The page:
18 September 2015
After signing off the business case in July, Justice Secretary Michael Gove looks set to award US Business Services giant Synnex-Concentrix the £675m contract to oversee the collection and enforcement of fines and compensation set by the criminal courts in England and Wales.
Several MPs, including new Labour leader Jeremy Corbyn and former Director of Public Prosecution Keir Starmer, have signed a motion opposing the plans. They warn that placing the service in private hands will put profit before justice.
There is concern amongst politicians that there is unlikely to be any opportunity for parliamentary scrutiny before the contract is awarded. When MPs have requested sight of it they have been refused on commercial confidentiality grounds. So much for openness and transparency when it comes to Government outsourcing!
The PCS union has been campaigning against this sell-off since it was first muted some four years ago. Their members have done a fantastic job collecting record amounts of fines, at a time when the threat of privatisation has been looming over them.
PCS general secretary, Mark Serwotka, told The Independent: “We remain opposed to this sell-off. We do not believe it should be run for profit and in the hands of private bailiffs, who we fear could bring the system into disrepute by cherry-picking easier cases and being more aggressive in their approach.”
Staff working in the HM Courts and Tribunals Service have improved collection rates in the face of job cuts and consistently outperformed private debt collectors. Yet the government have wasted millions of pounds of taxpayers’ money in an attempt to needlessly privatise their work.
As The Independent reports, costs relating to the privatisation have already reached £14m before the contract has even been signed.
As well as the costs involved, the timing of the privatisation is also a great cause for concern as it comes hot on the heels of the introduction of the controversial criminal courts charge. Magistrates have been resigning over the punitive charges which they claim is encouraging the innocent to plead guilty.
The Howard League for Penal Reform is leading a campaign for an urgent review of the charge. Their chief executive, Frances Crook, has written to the President of Concentrix urging the company to consider withdrawing from the process.
She writes: “I hope that you will consider withdrawing from the process, which would make your company responsible for the collection of this charge. I would also question whether your company will find it commercially viable to collect the charge from people who do not have the means to pay it. Inevitably this will inflict righteous reputational damage on any company being seen to profit from exacting the charge from the indigent, the mentally ill and the homeless."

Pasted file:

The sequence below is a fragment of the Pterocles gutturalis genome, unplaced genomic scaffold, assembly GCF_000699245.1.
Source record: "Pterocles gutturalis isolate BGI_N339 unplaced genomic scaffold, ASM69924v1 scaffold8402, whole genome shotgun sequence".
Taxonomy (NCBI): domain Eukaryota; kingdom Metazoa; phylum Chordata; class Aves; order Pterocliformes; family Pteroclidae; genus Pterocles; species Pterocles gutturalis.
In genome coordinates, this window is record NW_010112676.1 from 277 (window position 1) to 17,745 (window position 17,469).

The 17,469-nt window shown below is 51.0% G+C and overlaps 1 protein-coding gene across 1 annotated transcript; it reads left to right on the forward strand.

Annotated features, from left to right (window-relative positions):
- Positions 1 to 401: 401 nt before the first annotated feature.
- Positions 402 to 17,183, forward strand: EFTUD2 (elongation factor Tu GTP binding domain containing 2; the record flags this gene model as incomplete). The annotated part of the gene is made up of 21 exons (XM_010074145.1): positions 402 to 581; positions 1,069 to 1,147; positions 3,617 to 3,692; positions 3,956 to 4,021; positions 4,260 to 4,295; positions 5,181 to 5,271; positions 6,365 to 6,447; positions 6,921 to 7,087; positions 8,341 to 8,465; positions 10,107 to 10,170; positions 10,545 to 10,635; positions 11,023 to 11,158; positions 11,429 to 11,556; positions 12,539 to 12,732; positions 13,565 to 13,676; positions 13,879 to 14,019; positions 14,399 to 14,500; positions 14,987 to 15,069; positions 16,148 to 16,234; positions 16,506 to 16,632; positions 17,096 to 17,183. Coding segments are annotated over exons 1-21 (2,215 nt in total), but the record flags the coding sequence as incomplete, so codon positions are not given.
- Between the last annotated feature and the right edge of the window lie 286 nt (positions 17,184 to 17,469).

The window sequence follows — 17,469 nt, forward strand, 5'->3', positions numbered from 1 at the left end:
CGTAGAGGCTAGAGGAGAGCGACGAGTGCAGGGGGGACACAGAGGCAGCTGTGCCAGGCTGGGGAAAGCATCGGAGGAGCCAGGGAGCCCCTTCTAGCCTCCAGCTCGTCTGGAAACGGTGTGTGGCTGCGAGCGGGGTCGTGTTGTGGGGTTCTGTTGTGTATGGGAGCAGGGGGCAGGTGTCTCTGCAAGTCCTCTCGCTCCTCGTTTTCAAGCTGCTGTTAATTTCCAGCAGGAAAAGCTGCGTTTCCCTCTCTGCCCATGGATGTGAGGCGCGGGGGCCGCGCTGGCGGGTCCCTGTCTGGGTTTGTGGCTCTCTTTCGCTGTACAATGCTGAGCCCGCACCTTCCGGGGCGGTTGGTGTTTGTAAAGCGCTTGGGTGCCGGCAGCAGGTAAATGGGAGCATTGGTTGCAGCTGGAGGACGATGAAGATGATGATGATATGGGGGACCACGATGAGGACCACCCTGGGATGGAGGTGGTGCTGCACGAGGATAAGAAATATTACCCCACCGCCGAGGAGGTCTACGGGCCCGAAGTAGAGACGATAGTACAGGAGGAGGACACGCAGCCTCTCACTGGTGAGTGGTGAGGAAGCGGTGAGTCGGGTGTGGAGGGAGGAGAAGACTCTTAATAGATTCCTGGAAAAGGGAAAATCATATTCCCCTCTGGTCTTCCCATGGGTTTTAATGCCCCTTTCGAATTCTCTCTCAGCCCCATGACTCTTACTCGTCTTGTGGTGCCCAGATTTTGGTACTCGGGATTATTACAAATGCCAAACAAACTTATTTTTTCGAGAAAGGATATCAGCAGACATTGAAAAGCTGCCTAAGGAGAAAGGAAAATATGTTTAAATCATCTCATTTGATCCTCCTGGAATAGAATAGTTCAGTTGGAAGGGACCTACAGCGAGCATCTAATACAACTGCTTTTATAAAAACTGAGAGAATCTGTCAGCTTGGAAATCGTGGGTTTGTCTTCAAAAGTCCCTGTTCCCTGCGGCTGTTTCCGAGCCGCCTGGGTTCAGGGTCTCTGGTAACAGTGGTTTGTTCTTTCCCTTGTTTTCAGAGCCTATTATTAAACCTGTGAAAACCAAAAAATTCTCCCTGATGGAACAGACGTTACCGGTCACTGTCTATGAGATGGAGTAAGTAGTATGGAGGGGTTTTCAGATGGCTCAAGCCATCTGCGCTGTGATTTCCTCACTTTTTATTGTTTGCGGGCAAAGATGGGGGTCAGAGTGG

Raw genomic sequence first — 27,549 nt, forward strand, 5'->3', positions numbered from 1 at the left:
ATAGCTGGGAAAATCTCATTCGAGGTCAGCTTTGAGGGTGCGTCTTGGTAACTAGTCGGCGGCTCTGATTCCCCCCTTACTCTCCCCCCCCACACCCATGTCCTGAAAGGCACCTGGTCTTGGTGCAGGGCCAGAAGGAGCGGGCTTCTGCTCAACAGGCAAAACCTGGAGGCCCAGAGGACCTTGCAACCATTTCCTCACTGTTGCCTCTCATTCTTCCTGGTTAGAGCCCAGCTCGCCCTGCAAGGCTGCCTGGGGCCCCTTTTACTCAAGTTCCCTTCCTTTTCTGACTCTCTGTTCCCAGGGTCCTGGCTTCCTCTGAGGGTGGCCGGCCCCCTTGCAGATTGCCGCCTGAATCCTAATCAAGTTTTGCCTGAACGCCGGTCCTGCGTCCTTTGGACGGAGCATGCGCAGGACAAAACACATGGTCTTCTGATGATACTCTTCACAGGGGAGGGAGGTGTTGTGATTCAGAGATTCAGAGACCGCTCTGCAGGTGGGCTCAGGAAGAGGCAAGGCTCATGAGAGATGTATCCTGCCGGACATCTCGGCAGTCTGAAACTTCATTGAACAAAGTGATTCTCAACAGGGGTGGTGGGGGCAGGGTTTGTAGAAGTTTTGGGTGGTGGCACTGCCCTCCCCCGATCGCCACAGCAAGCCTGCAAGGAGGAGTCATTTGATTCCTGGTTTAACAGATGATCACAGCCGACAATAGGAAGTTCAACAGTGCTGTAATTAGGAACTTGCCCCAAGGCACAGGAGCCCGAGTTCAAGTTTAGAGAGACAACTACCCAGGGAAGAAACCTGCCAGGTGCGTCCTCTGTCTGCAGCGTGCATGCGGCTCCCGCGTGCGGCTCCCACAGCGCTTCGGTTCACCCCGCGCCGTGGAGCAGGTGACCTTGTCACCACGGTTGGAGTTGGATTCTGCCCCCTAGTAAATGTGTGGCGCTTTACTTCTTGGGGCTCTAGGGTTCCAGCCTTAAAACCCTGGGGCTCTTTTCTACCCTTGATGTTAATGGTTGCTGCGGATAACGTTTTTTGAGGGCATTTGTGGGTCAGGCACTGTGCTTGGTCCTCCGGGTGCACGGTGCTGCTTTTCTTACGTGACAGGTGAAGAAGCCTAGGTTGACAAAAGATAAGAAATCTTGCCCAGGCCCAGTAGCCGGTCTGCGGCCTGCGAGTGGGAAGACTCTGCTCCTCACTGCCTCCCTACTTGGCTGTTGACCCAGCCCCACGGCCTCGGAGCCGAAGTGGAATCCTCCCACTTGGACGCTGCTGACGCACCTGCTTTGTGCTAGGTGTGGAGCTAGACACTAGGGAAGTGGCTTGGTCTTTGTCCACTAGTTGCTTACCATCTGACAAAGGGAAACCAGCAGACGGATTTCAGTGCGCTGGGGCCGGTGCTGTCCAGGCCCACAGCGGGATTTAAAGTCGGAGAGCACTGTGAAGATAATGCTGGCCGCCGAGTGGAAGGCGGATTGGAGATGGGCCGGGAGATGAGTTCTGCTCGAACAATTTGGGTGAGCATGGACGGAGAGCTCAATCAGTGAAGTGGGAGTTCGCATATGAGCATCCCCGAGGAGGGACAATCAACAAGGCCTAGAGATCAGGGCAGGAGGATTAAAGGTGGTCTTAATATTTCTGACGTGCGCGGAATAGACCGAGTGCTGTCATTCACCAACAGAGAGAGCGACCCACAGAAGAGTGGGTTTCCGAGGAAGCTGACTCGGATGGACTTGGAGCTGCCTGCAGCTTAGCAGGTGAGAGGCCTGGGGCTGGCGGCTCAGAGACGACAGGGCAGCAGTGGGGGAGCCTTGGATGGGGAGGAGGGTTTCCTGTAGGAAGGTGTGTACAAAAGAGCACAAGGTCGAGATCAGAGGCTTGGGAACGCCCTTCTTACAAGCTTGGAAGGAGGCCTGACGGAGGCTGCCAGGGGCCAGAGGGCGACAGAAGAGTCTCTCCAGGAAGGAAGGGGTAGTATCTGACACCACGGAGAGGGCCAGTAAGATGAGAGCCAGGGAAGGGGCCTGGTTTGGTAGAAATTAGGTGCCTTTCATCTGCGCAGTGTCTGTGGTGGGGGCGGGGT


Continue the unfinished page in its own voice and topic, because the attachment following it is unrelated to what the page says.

The fact that Synnex-Concentrix is the preferred bidder has set alarm bells ringing as the company have recently come in for criticism over its performance carrying out fraud and error prevention work for HM Revenue and Customs.
The National Audit Office discovered that the company only generated savings for HMRC of £500,000 in 2013-14 compared with the original estimate of £285m.
This comes after reports that it had falsely accused thousands of families of cheating on their tax credits.
Lord Falconer, the shadow Justice Secretary, said last week: “To have ended up with a single bidder, and one who seems completely unsuited to the task, makes a farce of competition and shows Gove is following Grayling in his blinkered and ideological pursuit of outsourcing at any cost.”
Synnex-Concentrix weren’t even one of the original five bidders and only became involved in the process following Synnex’s acquisition of one of those bidders, IBM. PCS believes that this calls into question the company’s commitment to the project. Until recently the only two other remaining bidders were Just CD and BT.
While Synnex-Concentrix have been messing things up for HMRC, court-based staff have been setting new records, bringing in £518m in fines, penalties and confiscation orders in the year 2013-14. They have built relations with CPS and the police over a number of years and have also made effective use of information held on debtors by HMRC and the DWP. All this judicious work could be undone if the privatisation goes ahead.
Rather than rewarding a multinational company for its failure, the Government should recognise the value of its own workforce and continue to build on its success.
Should Michael Gove allow the privatisation to go ahead, he will be grossly out of step with public opinion. Research carried out by We Own It shows that only 21% of the public trust outsourcing companies. Less than 25% think that it is appropriate for private companies to run court services. The public are also five times more likely to be very comfortable knowing that court services are being run by the public sector than they would be if a private company was running them.
PCS is stepping up its campaign to stop the privatisation and is asking supporters to write to their MP.